Since the movie’s protagonist turned out to be a singer from Boston, naturally she required a leading man who is more of a swashbuckling type. In another act of clever acting, the screenwriters created Captain Robert Kingston, a respectable sea captain who doubled as the pirate “Baptiste”. Due to her penchant for stowing away, Debbie not only becomes familiar with Kingston and his crew, she also becomes one of the few people who knows about his double act. The filmmakers went out of their way to hire Philip Friend, an actor with a credible screen presence, but one not as strong as the leading lady’s. The odd thing about “BUCCANEER’S GIRL” is that although the leading protagonist is a woman and entertainer, the movie’s narrative focused upon the conflict between the protagonist’s leading man and the film’s main villain.

The movie also featured very entertaining performances from Elsa Lancaster, who portrayed Debbie’s mentor Madame Brizar and Jay C. Flippen, who portrayed Kingston’s first mate, Jared Hawkens. Robert Douglas made an effective villain as shipping magnate Alexander Narbonne. Norman Lloyd, who eventually became well known to television audiences on NBC’s “ST. ELSEWHERE”, gave a sly performance as Narbonne’s slimy assistant, Patout. And Andrea King was sufficiently haughty as Kingston’s well born fiancée Arelene Villon. I was surprised to see Henry Daniell in this film as the local militia’s commander, Captain Duval. Five to ten years earlier, Daniell would have been cast as the main villain.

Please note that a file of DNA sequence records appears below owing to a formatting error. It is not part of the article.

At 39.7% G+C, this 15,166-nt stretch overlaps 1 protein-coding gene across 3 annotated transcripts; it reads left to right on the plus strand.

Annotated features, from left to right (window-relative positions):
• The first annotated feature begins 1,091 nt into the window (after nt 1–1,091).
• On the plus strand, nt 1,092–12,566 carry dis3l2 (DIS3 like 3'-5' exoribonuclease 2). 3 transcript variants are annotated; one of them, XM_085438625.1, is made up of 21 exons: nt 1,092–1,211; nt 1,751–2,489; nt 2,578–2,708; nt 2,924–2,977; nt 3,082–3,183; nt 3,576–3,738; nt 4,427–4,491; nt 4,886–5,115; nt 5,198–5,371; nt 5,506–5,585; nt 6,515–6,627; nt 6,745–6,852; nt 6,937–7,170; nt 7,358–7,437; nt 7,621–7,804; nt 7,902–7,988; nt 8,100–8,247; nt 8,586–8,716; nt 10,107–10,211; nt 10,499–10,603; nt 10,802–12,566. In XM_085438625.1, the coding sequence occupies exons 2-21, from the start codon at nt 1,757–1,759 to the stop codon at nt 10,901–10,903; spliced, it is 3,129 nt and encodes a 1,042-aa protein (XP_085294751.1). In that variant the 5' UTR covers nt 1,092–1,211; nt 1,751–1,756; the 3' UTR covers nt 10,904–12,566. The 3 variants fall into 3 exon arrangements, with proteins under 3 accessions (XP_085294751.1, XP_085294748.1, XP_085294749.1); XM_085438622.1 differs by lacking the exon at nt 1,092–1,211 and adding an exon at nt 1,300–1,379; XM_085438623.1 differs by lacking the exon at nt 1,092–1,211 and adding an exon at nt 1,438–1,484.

However, there is more to appreciate about “BUCCANEER’S GIRL”. It has a funny and very witty narrative, thanks to its four screenwriter. And although I found the historical accuracy of Yvonne Wood’s costumes a bit questionable, I cannot deny that I also found them colorful, as seen in the images below:

The movie also featured some mildly entertaining songs written by Walter Scharf and Jack Brooks. I especially enjoyed the last song performed in the film, “A Sailor Sails the Seven Seas”. Very jaunty. I was especially impressed by Russell Metty’s photography. It was unusually sharp and beautiful for B-movie. Metty put a lot of care into it.